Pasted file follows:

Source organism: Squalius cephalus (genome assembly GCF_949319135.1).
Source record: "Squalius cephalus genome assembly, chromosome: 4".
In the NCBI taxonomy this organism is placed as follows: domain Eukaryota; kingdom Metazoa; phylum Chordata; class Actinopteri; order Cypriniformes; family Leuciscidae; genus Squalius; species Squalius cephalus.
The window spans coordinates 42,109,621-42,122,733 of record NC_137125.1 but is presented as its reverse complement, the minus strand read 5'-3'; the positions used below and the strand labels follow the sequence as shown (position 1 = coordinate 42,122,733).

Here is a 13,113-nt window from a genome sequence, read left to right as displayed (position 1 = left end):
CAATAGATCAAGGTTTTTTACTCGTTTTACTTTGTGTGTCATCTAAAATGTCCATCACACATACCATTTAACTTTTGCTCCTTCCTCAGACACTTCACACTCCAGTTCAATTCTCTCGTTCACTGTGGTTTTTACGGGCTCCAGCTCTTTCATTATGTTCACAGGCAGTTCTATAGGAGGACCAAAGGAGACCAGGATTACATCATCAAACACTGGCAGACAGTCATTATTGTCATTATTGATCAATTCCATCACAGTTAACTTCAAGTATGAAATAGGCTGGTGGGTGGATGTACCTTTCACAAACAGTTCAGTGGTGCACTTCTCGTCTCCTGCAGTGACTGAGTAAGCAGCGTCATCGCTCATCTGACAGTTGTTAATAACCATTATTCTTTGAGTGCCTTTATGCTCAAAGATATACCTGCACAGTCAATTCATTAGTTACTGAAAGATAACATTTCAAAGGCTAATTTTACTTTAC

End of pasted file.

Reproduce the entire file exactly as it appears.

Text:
Source organism: Squalius cephalus (genome assembly GCF_949319135.1).
Source record: "Squalius cephalus genome assembly, chromosome: 4".
In the NCBI taxonomy this organism is placed as follows: domain Eukaryota; kingdom Metazoa; phylum Chordata; class Actinopteri; order Cypriniformes; family Leuciscidae; genus Squalius; species Squalius cephalus.
The window spans coordinates 42,109,621-42,122,733 of record NC_137125.1 but is presented as its reverse complement, the minus strand read 5'-3'; the positions used below and the strand labels follow the sequence as shown (position 1 = coordinate 42,122,733).

Here is a 13,113-nt window from a genome sequence, read left to right as displayed (position 1 = left end):
CAATAGATCAAGGTTTTTTACTCGTTTTACTTTGTGTGTCATCTAAAATGTCCATCACACATACCATTTAACTTTTGCTCCTTCCTCAGACACTTCACACTCCAGTTCAATTCTCTCGTTCACTGTGGTTTTTACGGGCTCCAGCTCTTTCATTATGTTCACAGGCAGTTCTATAGGAGGACCAAAGGAGACCAGGATTACATCATCAAACACTGGCAGACAGTCATTATTGTCATTATTGATCAATTCCATCACAGTTAACTTCAAGTATGAAATAGGCTGGTGGGTGGATGTACCTTTCACAAACAGTTCAGTGGTGCACTTCTCGTCTCCTGCAGTGACTGAGTAAGCAGCGTCATCGCTCATCTGACAGTTGTTAATAACCATTATTCTTTGAGTGCCTTTATGCTCAAAGATATACCTGCACAGTCAATTCATTAGTTACTGAAAGATAACATTTCAAAGGCTAATTTTACTTTAC